Concurrent improvements in cardiorespiratory and muscle fitness in response to total body recumbent stepping in humans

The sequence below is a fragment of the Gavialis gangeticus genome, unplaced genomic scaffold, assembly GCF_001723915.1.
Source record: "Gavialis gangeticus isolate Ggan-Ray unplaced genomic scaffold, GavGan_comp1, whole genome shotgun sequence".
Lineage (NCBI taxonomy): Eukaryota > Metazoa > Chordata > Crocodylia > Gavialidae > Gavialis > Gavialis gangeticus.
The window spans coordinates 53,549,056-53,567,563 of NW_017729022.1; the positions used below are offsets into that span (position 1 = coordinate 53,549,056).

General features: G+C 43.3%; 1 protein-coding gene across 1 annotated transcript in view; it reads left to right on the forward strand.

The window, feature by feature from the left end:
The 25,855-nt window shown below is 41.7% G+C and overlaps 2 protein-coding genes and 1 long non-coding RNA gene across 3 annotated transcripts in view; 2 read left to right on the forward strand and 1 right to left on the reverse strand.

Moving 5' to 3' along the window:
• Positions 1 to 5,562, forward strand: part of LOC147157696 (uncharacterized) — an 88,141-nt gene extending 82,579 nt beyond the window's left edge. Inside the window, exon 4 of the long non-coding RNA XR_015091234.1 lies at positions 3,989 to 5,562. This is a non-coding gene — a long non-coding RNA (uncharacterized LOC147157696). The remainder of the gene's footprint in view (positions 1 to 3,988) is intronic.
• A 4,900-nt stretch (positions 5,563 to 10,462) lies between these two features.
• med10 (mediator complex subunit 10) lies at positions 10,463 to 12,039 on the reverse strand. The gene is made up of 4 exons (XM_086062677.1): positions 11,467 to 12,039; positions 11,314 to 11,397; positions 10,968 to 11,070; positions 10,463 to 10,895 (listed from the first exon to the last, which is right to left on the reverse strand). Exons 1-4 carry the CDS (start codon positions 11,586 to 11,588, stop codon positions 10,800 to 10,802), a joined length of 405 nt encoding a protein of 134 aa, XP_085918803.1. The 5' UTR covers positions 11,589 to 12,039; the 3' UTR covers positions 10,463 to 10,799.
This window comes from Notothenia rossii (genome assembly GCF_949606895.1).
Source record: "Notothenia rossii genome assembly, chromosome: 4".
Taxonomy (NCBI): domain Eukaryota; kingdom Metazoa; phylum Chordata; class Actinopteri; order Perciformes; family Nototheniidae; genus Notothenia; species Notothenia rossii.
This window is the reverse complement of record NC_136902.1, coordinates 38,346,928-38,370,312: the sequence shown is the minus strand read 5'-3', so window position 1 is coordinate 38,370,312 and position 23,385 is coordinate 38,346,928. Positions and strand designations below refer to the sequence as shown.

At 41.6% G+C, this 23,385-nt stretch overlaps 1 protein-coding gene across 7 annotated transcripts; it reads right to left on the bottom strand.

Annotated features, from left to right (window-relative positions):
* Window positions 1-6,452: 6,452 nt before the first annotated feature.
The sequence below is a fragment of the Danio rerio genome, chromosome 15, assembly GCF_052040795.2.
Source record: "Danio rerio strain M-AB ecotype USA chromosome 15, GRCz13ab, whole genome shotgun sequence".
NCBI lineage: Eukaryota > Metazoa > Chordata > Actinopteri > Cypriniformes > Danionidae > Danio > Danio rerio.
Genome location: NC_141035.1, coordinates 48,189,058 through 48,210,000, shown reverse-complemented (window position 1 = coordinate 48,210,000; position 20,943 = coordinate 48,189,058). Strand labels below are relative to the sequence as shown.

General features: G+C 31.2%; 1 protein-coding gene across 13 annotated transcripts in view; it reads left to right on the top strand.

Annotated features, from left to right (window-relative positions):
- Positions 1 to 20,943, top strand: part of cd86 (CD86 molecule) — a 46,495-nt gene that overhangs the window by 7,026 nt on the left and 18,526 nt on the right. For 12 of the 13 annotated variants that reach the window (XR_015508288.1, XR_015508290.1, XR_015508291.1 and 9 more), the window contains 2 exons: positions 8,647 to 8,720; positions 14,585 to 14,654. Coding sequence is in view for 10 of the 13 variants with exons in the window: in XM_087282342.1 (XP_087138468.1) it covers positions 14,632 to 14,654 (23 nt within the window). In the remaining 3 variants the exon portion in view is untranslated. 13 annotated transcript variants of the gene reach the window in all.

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A group of 26 sedentary adults [mean age 48.4 (SD 6.4) years] were allocated randomly into either a non-exercising control group (CON, n=9) or an exercise group (EX, n=17) that trained 3 days a week for 12 weeks using a total body recumbent stepper (TBRS). Training intensity and duration progressed from 50% of heart rate reserve maximum (HRRmax) for 20 min to 75% HRRmax for 40 min. Maximal exercise responses were measured during incremental treadmill (TM) and TBRS tests to examine the specificity of the adaptations to training. Muscle strength was measured using a one repetition maximum (1 RM) test for the leg press (LP), chest press (CP), and seated row (SR). Muscle endurance (END) was evaluated for LP, CP, and SR as the number of repetitions achieved before failure when exercising at an intensity of 60% of baseline 1 RM. Body composition was estimated using the sum of seven skinfolds. After training, significant increases (P<0.05) in maximal oxygen uptake and exercise time were observed in the EX group on both the TM (9.3% and 4.8%, respectively) and TBRS (18.2% and 70.5%, respectively). The TBRS training resulted in significant increases (P<0.01) in 1 RM and END of the legs, chest, and back, with greater magnitude of improvements observed for END. Furthermore, TBRS training resulted in a significant increase in lean body mass and significant reductions in fat mass and percentage body fat (P<0.01). The CON did not show changes in any measurement (P>0.05). These data indicated concurrent improvements in both cardiovascular and muscle fitness. The greater improvements observed on the TBRS test and in muscle endurance suggest the adaptations are specific to the mode of training.
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